There is something that draws us in about light. Regardless of what we know about light, how it arrives to us during our day, or the extent of our understanding of its science, the presence of light invites us to ignite our sense of wonder. The feeling of delight that we have as adults when we are taken by a beautiful sunset, a shadow on a wall at dusk, or the shadows of light filtering in midday is what drives us as teachers to offer provocations of light with young children, our own sense of wanting to know more.
Our emphasis on light, comes from our deep understanding of how light calls our attention. It calls us to change color, form, motion, through personal perspectives, and to a universal source that brings unfamiliar objects into an elegant relationships. The first triggering elements are wonder and curiosity, the activation of a questioning intelligence and an inquiring mind. (1) Through a variety of opportunities to meet light, children are able to form and test out their hypotheses.
They engage in a process of constructing their own knowledge as they work through the theories and ideas that arrive as they explore light in a new way. (2) Their use of language becomes a means through which their understanding of light and it properties is constructed.
Light is vital for life.
This natural phenomenon provides us with warmth, nutrients, comfort and inquiry. It also has great metaphorical significance and creates an openness to dialogue and exchange that is both generated by experience and that generates experience… this language is highly visual and metaphorical. (3) As children engage with light, and begin to form comments about their experiences, they create a new language with which to extend their relationship with light. There is also an opportunity through this conversation to seek a new understanding. “We undoubtedly have a great love of metaphor; and this is primarily because children love and often make use of it. We see metaphor not as a rhetorical or stylistic device but as a genuine tool of cognition.” (Carlina Rinaldi, 2006)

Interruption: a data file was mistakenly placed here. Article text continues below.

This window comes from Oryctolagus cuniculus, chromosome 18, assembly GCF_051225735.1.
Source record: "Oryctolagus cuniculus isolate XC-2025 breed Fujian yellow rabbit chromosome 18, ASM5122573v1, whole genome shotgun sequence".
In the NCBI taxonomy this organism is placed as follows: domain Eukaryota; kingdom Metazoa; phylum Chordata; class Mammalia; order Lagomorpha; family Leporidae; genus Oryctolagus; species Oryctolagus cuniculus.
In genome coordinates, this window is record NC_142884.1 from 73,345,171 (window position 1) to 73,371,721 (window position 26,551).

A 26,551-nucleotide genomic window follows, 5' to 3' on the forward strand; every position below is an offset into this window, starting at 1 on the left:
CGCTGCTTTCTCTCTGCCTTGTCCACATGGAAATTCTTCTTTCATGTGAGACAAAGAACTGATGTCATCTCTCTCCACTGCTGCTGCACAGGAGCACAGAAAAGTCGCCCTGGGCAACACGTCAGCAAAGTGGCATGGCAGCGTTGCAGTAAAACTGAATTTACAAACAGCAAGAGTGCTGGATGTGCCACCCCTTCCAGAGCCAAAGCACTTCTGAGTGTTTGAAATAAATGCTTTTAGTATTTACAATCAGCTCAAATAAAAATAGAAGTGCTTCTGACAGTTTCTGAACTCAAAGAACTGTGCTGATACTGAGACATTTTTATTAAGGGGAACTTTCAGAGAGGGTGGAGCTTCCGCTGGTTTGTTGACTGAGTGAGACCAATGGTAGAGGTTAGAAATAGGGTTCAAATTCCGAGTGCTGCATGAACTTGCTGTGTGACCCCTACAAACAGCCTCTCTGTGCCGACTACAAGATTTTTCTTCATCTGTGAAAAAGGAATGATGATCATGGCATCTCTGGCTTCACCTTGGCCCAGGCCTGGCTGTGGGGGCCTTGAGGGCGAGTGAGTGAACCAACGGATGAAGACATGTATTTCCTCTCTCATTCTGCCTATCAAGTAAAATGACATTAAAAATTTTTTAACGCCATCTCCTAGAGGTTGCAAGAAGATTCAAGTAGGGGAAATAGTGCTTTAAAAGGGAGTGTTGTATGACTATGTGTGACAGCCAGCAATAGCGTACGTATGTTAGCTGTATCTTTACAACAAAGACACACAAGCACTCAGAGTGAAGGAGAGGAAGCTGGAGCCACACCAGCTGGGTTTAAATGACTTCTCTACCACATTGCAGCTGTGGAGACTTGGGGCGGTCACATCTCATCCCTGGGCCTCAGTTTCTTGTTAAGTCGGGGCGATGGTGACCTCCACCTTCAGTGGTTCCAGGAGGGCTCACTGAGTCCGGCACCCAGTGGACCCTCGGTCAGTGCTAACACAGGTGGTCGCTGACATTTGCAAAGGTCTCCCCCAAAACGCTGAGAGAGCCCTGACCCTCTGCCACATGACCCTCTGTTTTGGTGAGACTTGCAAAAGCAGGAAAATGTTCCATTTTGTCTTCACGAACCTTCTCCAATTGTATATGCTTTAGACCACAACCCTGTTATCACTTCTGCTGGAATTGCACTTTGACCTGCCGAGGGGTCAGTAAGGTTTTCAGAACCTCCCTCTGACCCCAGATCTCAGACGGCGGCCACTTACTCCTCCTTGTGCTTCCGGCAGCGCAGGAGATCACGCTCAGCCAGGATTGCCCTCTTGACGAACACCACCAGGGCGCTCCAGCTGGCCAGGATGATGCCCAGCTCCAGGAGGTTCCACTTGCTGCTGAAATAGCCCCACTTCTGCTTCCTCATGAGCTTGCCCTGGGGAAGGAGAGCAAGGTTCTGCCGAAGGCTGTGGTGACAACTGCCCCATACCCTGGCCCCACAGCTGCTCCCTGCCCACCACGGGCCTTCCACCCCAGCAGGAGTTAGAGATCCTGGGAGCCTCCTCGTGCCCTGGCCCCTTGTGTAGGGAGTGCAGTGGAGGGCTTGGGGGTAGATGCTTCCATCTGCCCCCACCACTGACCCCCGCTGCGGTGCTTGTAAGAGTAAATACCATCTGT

Light has entered our Newtowne classrooms to begin a conversation with our children in many unique ways. As the children begin to meet light they are prompted to think about how light introduces itself to the materials it has just met.
As we work in these coming weeks to get to know light better, we are reminded that the messing about, the time to explore, the ability to be present with light, and the opportunities to meet light in a variety of ways is the work of our day. We test, we touch, we explore, we investigate and we move forward in our understanding of light, of the language of light, but also forward in our deeper understanding of ourselves and of each other.
Projection of Light Sets the Stage
1. (ref: Third edition, The Hundred Languages of Children, 2011, Reggio Children, p. 374).
2. (The Wonder of Learning, The Hundred Languages of Children, 2011, Reggio Children, p. 122).
3. (In Dialogue with Reggio Emilia, Rinaldi, p. 75. Rinaldi (2006),
4. The Informed Vision, Essays on Learning and Human Nature by David Hawkins Agathon Press 1974 , as referenced in: Messing About in Science (1965) Jeff Bloom